brown fat


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brown fat

n.
One of two types of fatty tissue in mammals, especially in newborn infants and hibernating animals, that is composed of dark-colored cells containing numerous mitochondria and lipids, which are converted into body heat.

brown fat

n
(Physiology) tissue composed of a type of fat cell that dissipates as heat most of the energy released when food is oxidized; brown adipose tissue. It is present in hibernating animals and human babies and is thought to be important in adult weight control

brown′ fat′


n.
brownish yellow adipose tissue that accumulates in hibernating mammals, producing heat if the body becomes too cold.
References in periodicals archive ?
Lab tests showed that brown fat could help the body filter and remove branchedchain amino acids (BCAAs) from the blood.
Lab tests showed that brown fat could help the body filter and remove branched-chain amino acids (BCAAs) from the blood.
Scientists from Rutgers and other institutes have uncovered how brown fat, or brown adipose tissue, is useful in fighting against obesity and diabetes.
A new study suggests that part of the answer may have to do with an ancient molecular shift in how DNA is packaged inside fat cells, which curbed our body's ability to turn 'bad' white fat into 'good' brown fat.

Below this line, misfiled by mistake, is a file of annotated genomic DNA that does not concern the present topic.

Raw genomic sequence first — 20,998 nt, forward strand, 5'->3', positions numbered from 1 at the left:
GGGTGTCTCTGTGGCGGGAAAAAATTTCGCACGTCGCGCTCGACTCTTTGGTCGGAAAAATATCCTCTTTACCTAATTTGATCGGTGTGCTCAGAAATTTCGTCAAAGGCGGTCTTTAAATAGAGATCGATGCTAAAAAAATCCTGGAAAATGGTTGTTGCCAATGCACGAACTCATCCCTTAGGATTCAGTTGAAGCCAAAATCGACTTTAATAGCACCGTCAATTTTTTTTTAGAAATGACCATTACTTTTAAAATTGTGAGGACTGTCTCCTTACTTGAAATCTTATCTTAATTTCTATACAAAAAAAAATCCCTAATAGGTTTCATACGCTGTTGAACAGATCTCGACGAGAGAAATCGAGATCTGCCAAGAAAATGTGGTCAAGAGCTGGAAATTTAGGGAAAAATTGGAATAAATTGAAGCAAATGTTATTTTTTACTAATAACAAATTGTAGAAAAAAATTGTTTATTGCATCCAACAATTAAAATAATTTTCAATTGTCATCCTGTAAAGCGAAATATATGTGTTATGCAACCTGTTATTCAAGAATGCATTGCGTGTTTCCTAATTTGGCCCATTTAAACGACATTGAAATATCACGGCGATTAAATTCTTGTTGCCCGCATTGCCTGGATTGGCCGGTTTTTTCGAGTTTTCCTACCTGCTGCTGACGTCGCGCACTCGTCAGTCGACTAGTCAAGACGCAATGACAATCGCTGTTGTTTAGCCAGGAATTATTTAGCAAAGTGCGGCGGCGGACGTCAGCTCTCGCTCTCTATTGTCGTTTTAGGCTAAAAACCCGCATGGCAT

The study, published in the journal Scientific Reports, is one of the first to be carried out in humans to find components which could have a direct effect on 'brown fat' functions, which plays a key role in how quickly we can burn calories as energy.
Experts found that drinking a cup of coffee can stimulate "brown fat", which burns calories to generate body heat.
SCIENTISTS have discovered that drinking a cup of coffee can stimulate 'brown fat' - the body's own fat-fighting defences - which could be the key to tackling obesity and diabetes.
Professor Michael Symonds of Nottingham University, who codirected the study, said this was the first research to show how coffee has an impact on brown fat in humans.
A study by the School of Medicine at theUniversity of Nottingham,found that it does this by stimulating brown adipose tissue, also known as "brown fat" in your body, which burns calories to generate body heat.
A recent study has found that drinking a cup of coffee can stimulate 'brown fat', the body's own fat-fighting defences, which can fight against obesity and diabetes.
But infants (and many small mammals) have fat deposits that are made up of brown adipose tissue, or simply "brown fat." Unlike the white variety, brown fat has the capability of converting energy stored as fat into heat.
In a study led by Kristin Stanford of Ohio State University, Columbus, a lipid released from fat, or lipokine, produced by brown fat was shown to surge in the bloodstream after exercise.